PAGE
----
Ghost Army

Audio clip: Adobe Flash Player (version 9 or above) is required to play this audio clip. Download the latest version here. You also need to have JavaScript enabled in your browser.

Wartime subterfuge is as old as the Trojan Horse. But during World War II, the Army created a top-secret troop of artists called the Ghost Army to use fake arsenals, sound effects and other sleights of hand to trick the Germans. One of the artists in the troop, George Vander Sluis, spent time teaching at the Colorado Springs Fine Arts Center in the 1940s.

The Ghost Army is also the subject of a documentary of the same name by filmmaker and author Rick Beyer (quoted in the story above). The film is due to be completed later this year and you can watch a trailer below or visit his website at ghostarmy.com.

 

3 Responses to The Ghost Army and Local Artist George Vander Sluis

  1. Jami says:

    What’s the name of the classical piece at the end of this clip?

  2. Ruth Lynne Snow says:

    I’m forwarding this to others and looking forward to the movie. Thanks for your information and help in doing this. You’re really helping preserve important history.

  3. Robert Mayer says:

    All those who served in WW2 should be remembered, and not subjected to 50 years secrecy. These brave men conducted decoy combat which often meant driving their half-tracks up to the front lines and trying to draw fire from Nazi troops. In their best act they kept Nazi troops looking the wrong way as the 9th Army crossed the Rhine on 3/25/45. The CO of the 9th Army, reccommended them for the Unit Citation for saving 10,000 US lives, but since this medal was typically given to troops that incurred great causualties, it was not awarded. I’m proud my father was a part of this group

News

AP
July 28, 2014 | NPR · A California judge sided with Shelly Sterling against her husband, Donald Sterling, giving the green light to the sale of the team, which she’d arranged in May.
 

NPR
July 28, 2014 | NPR · For this week’s Sandwich Monday, we try a sandwich with a cult following. It’s the Korean steak from Rhea’s Market and Deli in San Francisco.
 

NPR
July 28, 2014 | NPR · One-click online shopping is changing how we shop. Stores with leases as short as a day are proliferating — meaning a storefront can be a designer clothing store one day and a test kitchen the next.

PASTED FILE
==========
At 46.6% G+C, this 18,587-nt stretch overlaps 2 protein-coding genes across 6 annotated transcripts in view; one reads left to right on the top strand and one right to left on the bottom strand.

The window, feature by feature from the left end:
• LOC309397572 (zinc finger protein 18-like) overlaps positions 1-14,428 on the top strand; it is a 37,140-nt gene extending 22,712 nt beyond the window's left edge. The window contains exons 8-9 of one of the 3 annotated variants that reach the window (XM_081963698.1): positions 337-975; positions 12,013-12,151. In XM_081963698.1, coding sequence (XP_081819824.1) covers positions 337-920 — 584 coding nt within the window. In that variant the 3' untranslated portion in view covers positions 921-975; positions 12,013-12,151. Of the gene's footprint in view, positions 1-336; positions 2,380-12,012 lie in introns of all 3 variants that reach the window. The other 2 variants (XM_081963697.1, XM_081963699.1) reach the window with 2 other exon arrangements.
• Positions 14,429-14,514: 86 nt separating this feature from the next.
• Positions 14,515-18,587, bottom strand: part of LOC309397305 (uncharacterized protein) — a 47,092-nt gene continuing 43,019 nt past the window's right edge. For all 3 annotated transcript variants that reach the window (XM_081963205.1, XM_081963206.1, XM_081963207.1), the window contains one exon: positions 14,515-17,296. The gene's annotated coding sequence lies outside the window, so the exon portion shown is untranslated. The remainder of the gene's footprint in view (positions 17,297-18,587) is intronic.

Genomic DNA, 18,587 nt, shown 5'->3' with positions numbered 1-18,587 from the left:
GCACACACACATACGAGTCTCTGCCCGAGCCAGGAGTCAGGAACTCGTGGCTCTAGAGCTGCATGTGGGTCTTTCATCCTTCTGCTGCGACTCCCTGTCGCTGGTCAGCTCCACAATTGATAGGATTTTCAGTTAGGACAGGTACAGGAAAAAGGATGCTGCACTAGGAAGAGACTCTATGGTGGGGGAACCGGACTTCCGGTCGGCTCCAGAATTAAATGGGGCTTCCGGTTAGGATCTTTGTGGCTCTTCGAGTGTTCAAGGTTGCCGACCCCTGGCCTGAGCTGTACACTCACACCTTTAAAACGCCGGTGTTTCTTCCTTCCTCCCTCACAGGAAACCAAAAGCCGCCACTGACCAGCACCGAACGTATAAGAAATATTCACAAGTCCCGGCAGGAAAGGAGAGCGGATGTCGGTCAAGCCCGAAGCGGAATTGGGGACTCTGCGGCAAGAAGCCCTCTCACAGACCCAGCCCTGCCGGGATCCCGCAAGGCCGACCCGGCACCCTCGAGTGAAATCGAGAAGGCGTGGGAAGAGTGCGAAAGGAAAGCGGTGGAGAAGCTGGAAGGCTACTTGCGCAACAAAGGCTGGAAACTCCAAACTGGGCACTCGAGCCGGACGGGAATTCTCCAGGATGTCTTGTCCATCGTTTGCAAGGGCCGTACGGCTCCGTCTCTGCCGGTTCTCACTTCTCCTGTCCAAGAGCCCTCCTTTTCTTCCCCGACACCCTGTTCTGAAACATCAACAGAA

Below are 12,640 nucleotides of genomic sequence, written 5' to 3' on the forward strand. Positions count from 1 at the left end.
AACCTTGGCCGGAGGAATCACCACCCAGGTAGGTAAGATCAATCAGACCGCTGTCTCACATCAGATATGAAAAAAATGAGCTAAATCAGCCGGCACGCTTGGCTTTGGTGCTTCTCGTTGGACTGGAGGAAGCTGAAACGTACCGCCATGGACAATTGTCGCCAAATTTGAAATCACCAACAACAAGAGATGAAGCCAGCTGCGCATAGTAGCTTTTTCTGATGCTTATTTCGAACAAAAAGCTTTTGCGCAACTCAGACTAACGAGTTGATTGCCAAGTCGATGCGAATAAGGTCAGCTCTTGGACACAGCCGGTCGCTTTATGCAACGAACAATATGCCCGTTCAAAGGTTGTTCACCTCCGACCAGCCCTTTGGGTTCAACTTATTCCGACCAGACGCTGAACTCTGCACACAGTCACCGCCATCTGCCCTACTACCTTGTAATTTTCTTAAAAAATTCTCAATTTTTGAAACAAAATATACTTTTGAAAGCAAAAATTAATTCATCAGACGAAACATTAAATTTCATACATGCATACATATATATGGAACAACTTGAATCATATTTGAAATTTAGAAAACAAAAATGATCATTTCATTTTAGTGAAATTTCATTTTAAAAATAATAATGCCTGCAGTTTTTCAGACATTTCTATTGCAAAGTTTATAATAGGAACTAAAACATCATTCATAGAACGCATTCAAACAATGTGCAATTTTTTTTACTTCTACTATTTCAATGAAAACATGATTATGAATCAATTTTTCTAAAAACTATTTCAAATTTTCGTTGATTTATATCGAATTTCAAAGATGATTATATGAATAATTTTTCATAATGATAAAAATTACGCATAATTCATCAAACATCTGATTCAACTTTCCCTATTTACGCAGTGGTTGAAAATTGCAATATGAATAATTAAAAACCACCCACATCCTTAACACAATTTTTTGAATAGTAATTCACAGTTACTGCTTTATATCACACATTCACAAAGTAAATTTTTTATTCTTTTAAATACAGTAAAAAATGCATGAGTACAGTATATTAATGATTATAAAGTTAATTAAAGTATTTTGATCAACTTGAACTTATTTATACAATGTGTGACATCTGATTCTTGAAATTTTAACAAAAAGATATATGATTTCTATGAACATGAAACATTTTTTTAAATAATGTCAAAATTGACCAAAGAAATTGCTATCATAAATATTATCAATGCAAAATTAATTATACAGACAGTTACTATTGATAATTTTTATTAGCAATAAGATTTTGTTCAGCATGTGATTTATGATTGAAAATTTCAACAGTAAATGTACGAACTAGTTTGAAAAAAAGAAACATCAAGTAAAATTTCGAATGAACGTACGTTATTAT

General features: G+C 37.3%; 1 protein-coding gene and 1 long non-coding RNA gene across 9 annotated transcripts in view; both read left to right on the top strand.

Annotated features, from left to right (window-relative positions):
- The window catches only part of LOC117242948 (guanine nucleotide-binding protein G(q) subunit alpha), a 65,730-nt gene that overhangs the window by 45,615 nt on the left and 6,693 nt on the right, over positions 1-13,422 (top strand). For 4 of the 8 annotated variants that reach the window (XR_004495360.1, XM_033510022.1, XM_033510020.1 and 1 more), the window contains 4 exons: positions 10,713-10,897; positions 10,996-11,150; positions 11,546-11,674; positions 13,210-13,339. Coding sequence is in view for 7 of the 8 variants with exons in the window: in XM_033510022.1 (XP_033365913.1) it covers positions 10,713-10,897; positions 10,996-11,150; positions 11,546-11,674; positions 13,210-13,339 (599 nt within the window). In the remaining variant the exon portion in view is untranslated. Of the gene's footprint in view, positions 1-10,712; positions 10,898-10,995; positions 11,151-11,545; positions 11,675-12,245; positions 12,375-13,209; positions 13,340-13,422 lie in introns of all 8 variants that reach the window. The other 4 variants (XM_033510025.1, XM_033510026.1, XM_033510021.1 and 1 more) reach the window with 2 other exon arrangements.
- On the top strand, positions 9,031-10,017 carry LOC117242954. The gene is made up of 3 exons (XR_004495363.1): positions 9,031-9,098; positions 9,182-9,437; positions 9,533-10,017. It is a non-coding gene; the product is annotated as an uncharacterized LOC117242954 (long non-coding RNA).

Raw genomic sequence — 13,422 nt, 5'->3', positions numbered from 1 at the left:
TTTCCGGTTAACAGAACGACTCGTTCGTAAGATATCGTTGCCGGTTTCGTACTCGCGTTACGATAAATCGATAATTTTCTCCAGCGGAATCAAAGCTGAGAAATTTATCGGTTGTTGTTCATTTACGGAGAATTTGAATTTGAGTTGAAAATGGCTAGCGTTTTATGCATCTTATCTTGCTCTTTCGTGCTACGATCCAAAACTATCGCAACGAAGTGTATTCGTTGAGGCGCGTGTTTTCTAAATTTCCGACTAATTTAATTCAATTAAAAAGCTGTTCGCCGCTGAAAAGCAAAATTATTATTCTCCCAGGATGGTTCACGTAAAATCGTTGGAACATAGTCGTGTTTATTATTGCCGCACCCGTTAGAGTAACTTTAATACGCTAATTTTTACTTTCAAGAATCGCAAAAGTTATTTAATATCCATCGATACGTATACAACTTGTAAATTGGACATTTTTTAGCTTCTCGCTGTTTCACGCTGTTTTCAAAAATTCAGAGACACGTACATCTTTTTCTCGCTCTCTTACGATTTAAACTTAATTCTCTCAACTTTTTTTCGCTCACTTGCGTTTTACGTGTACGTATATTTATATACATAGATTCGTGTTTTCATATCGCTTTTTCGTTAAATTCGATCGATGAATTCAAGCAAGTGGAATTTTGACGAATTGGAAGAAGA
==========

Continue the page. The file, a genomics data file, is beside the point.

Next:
Arts & Life

NPR
July 28, 2014 | NPR · For this week’s Sandwich Monday, we try a sandwich with a cult following. It’s the Korean steak from Rhea’s Market and Deli in San Francisco.
 

July 28, 2014 | NPR · Alan Cheuse reviews A Replacement Life, Boris Fishman’s humorous account of Holocaust survivors in today’s New York.
 

July 28, 2014 | NPR · Only one movie in July, Transformers: Age of Extinction, has broken the 100 million mark during its opening weekend. Box office receipts all summer have proven anemic. Paul Dergarabedian, a senior media analyst with RENTRAK, talks to Audie Cornish about the box office slump.
 

Music

Courtesy of the artist
July 28, 2014 | NPR · His style may be his own, but it distinctly recalls the sound of the 1950s. The vocalist, guitarist and songwriter shares his love of 45 rpm records and raw, live rock ‘n’ roll.
 

July 28, 2014 | NPR · Jenny Lewis achieved musical fame as part of the indie band Rilo Kiley, which broke up in 2011. Her third solo album announces a new chapter in her career — and perhaps her life.
 

Courtesy of the artist
July 28, 2014 | NPR · Dave Brubeck called her “one of the greatest jazz pianists I have ever heard.” She digs up an old tune and calls two Monk numbers on this 1992 episode of the program.
 

Get the KRCC iPhone App

The Writer's Almanac

Radiolab